Thursday, November 17, 2011

Theater: Double Indemnity

The biggest surprise about ACT Seattle’s world premiere of the adaptation of James M. Cain’s Double Indemnity was finding excerpts from my Noir City interview with playwrights David Pichette and R. Hamilton Wright and director Kurt Beattie in the official program. If you want to know how the creative team approached bringing Cain’s novel to the stage while dealing with the long shadows cast by Billy Wilder’s landmark film, then join the Film Noir Foundation and get yourself a subscription to the magazine. (Or you can wait for Noir City Annual #4, coming out early next year. The interview will be included.) I attended the play last night in the company of FNF honcho Eddie Muller, whose full review will appear in the next issue of Noir City. Until then, you’ll have to make do with my thoughts.

It’s a good show, a truly theatrical experience that is also faithful to Cain’s book right up to its baroque ending. (The plot in brief: insurance agent meets femme fatale, they off her husband, recriminations follow.) The production is inventively staged, making smart use of the theater’s space as the story unfolds as a series of memories in the mind of its doomed protagonist. The sequence depicting the murder, including both car and train travel, is particularly thrilling.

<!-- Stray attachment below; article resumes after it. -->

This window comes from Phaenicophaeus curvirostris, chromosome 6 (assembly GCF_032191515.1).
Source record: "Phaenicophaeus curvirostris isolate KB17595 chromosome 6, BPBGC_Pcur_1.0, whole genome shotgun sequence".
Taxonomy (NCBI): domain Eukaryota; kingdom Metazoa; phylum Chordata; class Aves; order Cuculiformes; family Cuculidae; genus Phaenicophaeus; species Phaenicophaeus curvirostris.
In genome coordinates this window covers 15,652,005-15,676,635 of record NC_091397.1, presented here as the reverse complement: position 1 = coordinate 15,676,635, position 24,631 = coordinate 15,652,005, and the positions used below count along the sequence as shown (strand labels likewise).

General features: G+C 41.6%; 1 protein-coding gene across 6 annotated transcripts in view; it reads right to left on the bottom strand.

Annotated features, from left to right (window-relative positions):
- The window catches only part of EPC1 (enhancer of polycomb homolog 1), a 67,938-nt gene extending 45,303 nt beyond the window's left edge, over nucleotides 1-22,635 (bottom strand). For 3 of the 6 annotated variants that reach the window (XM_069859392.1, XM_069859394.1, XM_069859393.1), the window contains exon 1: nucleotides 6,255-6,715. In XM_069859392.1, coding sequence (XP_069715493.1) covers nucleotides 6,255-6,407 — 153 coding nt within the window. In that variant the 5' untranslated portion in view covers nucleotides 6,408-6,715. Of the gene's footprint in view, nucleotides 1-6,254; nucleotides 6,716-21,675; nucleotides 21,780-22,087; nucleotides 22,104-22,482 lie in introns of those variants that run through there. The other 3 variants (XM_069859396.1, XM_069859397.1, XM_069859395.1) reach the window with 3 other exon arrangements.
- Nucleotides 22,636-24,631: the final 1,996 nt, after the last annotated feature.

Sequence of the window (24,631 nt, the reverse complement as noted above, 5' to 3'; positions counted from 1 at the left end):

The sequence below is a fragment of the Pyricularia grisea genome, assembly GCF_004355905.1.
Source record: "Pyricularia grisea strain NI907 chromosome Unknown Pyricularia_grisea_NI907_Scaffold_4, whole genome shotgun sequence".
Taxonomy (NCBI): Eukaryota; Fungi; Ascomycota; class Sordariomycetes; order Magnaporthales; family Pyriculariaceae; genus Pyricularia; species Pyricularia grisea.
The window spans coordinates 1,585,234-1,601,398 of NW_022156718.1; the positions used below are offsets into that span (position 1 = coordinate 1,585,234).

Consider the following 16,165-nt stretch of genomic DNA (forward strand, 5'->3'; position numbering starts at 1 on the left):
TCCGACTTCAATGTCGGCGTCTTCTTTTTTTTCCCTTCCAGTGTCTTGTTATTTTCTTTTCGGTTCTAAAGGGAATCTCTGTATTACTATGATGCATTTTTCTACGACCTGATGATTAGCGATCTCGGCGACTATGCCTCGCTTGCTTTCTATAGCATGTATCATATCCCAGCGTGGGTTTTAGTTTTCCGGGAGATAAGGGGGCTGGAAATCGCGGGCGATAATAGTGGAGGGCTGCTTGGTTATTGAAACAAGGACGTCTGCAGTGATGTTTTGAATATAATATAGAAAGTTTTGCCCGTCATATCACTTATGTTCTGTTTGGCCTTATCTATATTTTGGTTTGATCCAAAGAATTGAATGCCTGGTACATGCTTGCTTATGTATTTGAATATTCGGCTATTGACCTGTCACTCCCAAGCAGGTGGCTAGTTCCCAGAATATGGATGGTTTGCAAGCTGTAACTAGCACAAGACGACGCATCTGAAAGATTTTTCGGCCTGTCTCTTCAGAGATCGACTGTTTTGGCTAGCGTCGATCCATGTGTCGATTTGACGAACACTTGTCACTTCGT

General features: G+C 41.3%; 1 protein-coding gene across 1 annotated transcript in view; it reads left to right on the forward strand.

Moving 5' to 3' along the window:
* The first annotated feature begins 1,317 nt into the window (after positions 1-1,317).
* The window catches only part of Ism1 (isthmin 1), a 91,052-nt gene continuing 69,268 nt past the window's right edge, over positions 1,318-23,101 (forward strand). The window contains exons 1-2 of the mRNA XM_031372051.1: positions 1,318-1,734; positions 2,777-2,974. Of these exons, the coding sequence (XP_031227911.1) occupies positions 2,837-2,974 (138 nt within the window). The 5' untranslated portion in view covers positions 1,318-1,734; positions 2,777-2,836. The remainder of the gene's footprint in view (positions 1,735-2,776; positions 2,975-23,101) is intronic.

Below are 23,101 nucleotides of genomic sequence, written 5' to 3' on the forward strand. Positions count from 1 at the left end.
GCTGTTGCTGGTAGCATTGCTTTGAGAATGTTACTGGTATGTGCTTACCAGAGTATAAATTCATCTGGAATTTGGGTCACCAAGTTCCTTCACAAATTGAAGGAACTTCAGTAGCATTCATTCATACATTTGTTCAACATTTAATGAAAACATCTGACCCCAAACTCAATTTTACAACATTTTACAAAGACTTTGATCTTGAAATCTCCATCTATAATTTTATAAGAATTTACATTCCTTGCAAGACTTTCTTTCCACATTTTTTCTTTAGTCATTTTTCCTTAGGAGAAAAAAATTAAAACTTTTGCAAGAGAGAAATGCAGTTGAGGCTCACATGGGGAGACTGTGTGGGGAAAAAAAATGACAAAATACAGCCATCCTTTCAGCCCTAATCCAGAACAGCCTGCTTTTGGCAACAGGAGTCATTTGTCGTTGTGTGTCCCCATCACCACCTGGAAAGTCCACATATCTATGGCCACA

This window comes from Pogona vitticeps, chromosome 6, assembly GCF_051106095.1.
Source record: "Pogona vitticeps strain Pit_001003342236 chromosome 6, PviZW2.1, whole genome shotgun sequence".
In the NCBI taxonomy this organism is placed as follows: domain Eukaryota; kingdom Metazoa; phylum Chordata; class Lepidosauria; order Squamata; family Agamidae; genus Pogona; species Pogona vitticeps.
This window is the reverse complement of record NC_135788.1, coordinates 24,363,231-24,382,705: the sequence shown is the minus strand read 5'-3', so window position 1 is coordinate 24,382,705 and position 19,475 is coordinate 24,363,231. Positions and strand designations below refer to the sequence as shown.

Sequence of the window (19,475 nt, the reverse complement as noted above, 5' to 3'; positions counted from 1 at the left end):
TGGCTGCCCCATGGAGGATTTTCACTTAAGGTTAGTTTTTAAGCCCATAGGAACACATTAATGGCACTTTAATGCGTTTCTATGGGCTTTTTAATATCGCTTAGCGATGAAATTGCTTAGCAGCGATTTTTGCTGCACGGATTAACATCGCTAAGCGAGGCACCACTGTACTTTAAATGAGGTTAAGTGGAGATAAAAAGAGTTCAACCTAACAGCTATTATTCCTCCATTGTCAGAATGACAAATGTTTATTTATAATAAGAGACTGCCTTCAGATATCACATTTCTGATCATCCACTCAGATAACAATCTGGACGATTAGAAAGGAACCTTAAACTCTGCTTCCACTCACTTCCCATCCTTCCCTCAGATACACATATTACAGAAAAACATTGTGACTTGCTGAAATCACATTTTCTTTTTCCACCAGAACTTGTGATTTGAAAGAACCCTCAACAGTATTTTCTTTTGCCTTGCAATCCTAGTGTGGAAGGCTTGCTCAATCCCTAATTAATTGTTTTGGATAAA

The cast is uniformly solid. John Bogar makes a brash and confident Walter Huff, the salesman who has to sell his ideas to himself first. Richard Ziman shines in double duty as the ill-fated husband and Keyes, Huff’s boss. Ziman comes up with a gleeful slant on the character that never draws parallels with Edward G. Robinson’s brilliant performance in the film.

The script could have used more of the framing device established in the opening scene, with Huff on a boat making his escape. Whenever the ship’s rail reappeared, I thought, “Oh, right.” There isn’t much sexual chemistry between Bogar and Carrie Paff, who plays Phyllis, which may be deliberate; as Muller and I discussed after the show, sex ultimately doesn’t matter in Cain’s story, which is about two broken people bent on doing wrong who, once they meet, bring out the worst in each other. What the script does maintain in spades is the queasy, relentless inevitability of the novel. Double Indemnity runs at ACT through Sunday, and the production moves to the San Jose Repertory Theatre in January.